You know I 'm real dissappointed that ampersand never gave us any idea of why he thought this:

Quote
AMP: However... The mistake made by the men's rights movement is that you folks tend to think it's a zero-sum game. You tend to think that, because men do have genuine complaints, that means you need to spend your time talking about how women don't have genuine complaints. Which is why men's righters like you do spend time writing column after column talking about how rape isn't as serious a problem for women as feminists say it is, or that-


I must say that I am truly insulted.  I sure would like to know how you can make such sweeping generalizations about us?  Accusing Glenn of writing column after column about how rape isn't serious? Are you kidding? You obviously don't know Glenn.   I wonder how many of Glenn's columns you have read?  Maybe the above was said in haste or without thought?


Well, it was said impromptu, so of course it wasn't carefully worded. You also cut out the part where Glenn clarified that he doesn't deny that rape is serious, but rather he denies that rape is "as common as feminists say."
I said "right." Glenn said the same thing, and I said "Indeed." In retrospect, I could have worded it better, but the fact is, I was agreeing with Glenn.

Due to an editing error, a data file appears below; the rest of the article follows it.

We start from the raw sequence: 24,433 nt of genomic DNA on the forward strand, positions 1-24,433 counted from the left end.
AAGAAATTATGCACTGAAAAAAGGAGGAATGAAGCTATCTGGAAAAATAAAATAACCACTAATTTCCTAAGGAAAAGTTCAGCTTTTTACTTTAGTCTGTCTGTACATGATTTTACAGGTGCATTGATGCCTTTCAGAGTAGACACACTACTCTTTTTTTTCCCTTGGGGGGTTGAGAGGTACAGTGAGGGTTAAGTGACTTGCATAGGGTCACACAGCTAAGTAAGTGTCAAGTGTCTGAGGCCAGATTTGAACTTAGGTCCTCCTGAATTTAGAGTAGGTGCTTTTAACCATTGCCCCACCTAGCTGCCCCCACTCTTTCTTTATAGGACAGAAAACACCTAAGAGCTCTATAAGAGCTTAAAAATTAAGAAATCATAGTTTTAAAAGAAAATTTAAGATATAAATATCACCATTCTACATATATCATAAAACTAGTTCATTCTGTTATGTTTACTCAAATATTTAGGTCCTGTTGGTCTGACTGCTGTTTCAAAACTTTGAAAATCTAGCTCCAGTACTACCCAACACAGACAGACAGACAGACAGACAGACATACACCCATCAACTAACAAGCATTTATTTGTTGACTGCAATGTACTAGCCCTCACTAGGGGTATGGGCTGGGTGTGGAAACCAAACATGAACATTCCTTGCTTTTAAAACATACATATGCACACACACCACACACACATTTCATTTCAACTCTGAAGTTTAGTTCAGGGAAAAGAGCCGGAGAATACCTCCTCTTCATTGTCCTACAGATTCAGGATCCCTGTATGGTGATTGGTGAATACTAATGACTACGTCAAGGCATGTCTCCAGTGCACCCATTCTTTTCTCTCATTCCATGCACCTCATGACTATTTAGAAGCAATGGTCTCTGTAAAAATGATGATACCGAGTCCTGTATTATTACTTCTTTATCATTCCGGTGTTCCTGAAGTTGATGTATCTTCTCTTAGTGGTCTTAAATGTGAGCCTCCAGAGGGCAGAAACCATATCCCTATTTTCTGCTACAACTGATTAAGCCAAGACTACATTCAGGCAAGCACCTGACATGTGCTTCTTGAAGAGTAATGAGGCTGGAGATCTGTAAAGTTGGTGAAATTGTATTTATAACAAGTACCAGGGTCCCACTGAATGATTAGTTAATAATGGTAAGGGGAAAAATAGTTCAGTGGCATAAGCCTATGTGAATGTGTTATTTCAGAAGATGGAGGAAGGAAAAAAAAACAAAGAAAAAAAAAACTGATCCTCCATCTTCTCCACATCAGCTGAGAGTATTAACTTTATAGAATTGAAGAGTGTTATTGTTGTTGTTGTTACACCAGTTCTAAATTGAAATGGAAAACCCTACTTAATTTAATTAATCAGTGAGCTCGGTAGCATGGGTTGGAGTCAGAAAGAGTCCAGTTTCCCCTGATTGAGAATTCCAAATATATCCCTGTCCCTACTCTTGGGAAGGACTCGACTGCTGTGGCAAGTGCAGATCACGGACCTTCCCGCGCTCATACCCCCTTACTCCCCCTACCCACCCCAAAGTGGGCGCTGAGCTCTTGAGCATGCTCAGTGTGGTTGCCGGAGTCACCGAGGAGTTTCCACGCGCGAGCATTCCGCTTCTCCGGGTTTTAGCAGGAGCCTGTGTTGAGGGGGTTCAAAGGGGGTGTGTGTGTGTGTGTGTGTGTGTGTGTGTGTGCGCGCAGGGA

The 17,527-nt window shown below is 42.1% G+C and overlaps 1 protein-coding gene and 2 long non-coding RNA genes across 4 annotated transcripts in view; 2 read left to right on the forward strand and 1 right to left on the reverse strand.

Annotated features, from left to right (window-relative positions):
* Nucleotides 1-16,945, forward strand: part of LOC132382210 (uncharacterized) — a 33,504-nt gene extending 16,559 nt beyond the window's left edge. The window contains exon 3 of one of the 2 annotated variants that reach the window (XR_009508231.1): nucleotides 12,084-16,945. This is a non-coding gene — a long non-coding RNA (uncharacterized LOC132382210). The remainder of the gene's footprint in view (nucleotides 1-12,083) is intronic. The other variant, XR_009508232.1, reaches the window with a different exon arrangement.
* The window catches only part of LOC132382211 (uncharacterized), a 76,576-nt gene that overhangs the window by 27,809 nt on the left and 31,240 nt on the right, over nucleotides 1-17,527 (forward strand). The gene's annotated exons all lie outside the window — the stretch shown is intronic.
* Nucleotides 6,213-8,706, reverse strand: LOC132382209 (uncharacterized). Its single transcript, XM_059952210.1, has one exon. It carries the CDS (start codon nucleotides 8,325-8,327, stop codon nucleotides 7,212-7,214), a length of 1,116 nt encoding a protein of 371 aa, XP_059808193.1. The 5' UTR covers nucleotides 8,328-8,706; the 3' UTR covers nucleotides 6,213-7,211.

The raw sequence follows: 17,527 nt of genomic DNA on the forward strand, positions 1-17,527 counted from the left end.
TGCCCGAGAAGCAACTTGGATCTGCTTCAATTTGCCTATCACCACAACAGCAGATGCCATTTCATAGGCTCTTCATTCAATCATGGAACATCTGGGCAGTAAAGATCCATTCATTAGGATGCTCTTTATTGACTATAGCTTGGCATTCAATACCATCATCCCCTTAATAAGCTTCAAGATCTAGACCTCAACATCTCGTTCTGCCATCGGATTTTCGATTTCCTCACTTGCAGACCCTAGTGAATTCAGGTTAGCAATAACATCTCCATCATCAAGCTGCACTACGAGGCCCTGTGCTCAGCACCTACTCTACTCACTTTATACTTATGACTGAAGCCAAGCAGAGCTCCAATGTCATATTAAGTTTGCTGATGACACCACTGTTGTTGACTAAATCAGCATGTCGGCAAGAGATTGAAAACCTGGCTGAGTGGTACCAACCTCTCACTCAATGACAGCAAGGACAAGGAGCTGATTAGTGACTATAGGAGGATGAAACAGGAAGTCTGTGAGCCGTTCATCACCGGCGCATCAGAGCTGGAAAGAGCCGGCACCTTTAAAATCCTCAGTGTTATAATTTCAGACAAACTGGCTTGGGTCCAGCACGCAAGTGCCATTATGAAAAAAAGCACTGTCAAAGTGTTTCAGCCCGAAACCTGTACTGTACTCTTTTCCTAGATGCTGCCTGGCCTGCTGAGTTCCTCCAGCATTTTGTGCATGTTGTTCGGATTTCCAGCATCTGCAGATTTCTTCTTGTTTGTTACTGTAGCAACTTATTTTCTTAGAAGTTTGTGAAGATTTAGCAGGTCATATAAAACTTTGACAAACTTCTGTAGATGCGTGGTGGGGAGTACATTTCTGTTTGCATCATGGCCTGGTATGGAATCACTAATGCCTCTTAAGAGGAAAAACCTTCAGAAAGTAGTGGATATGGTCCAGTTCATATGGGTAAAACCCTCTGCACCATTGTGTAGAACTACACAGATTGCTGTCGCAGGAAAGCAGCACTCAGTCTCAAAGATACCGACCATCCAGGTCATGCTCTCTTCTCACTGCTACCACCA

Glenn has done a few columns trying to establish that rape isn't "as common as feminists," and in particular Mary Koss' study, say it is. And Glenn is far from alone in this. Is it his only topic? No, of course not. Is it a topic that he's returned to several times - including later in the very show we're discussing - and that many other anti-feminists and MRAs have talked about quite a lot? Yes.

The thing is, y'all are totally wrong about Mary Koss' study; it was a decent (although not perfect) study, and subsequent studies have largely replicated her major findings. But you still have this weird need to argue that rape isn't as common as studies say it is. Why?